Anne Heffernan, University of the Witwatersrand
The author is co-editor of Students Must Rise: Youth Struggle in South Africa Before and Beyond Soweto ’76 published by Wits University Press.
This month forty years ago, thousands of Soweto school children took to the streets to protest the racism and inadequacy of Bantu Education. That moment has come to symbolise the role that young people have played and can play in shaping South Africa’s political discourse. It remains a touch point for student activists today.
The marches in June 1976 took shape around a unifying issue of immediate importance to the students: the imposition of Afrikaans as a teaching medium in black classrooms, whose curriculum was dictated by the then Department of Bantu Education.
Images from the march are filled with posters proclaiming “To Hell With Afrikaans” and “Vorster and Kruger are rubbish”. This refers to John Vorster, the prime minister of South Africa and one of apartheid’s architects, and his police minister Jimmy Kruger.
The juxtaposition of these claims is an important one. It speaks to how Soweto children began to straddle the space between local and immediate concerns and a national political agenda. This enabled them to transcend the issues of their classrooms and rejuvenate the struggle against apartheid on a national, and indeed international, scale.
Forty years later South Africa is again in the midst of a political movement led by students – this time on university campuses across the country. Today’s student activists are often compared to the generation of 1976. In mass marches through Johannesburg and Pretoria the form of their protest has prompted the comparison.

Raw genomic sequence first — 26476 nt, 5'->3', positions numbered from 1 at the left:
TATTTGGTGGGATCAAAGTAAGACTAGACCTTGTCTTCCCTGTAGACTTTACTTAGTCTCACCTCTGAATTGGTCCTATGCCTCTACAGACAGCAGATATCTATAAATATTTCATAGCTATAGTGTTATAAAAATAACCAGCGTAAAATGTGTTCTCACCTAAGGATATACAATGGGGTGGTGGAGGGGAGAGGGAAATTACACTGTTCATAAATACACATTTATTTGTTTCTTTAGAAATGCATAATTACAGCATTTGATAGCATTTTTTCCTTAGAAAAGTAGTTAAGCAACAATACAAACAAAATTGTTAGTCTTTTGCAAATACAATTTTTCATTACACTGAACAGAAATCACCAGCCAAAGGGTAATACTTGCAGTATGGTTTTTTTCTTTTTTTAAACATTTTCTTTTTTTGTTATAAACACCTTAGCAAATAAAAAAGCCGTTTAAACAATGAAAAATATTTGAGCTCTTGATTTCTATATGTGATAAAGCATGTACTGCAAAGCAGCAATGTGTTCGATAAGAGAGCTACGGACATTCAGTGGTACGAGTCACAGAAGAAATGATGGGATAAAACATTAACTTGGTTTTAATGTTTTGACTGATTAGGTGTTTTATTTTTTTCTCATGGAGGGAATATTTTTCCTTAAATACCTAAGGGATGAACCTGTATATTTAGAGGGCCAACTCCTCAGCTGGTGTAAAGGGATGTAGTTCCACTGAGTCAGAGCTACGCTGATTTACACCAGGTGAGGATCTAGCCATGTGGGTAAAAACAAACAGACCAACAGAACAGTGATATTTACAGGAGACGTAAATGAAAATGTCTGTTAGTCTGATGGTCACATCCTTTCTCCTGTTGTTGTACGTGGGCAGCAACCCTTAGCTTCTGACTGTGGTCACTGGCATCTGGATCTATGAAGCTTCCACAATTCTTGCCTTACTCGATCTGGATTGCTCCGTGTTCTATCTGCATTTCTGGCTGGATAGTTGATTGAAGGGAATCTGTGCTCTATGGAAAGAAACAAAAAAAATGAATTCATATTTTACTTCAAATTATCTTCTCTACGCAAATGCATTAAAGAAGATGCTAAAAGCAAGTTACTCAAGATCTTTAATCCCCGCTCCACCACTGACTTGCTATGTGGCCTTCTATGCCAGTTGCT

In their articulation of ideologies like Black Consciousness they echo some of the key thinkers of that period. But their protests remain largely constrained by the campuses on which they happen. In light of these struggles, it is useful to consider how the students of 1976 tackled similar problems.
The Afrikaans issue
The Afrikaans Medium Decree of 1974 declared that in black schools across South Africa Afrikaans must be used equally with English as a medium for teaching non-language subjects like mathematics and social sciences.
Students and teachers alike struggled to teach and learn in a language for which they were ill-trained and ill-equipped with textbooks and other materials.
Historian Helena Pohlandt-McCormick has written that the Afrikaans medium policy “embodied everything that was wrong with Bantu Education”. She points to its disregard of sound pedagogy, and, more importantly, of the voices of the parents, teachers, and learners on whom it was imposed.
By the middle of the 1976 school year, students had organised themselves in individual protests. Many focused on the imposition of Afrikaans, others addressed student-teacher relations and corporal punishment at individual schools.
They were inspired and encouraged to connect these issues to the broader political system by a range of influences in their homes, communities, and classrooms. Among these were university students who had been “conscientised” through the Black Consciousness Movement and expelled from rural “bush” universities during waves of protest in 1972 and 1974. The most prominent of these was Ongkopotse Tiro.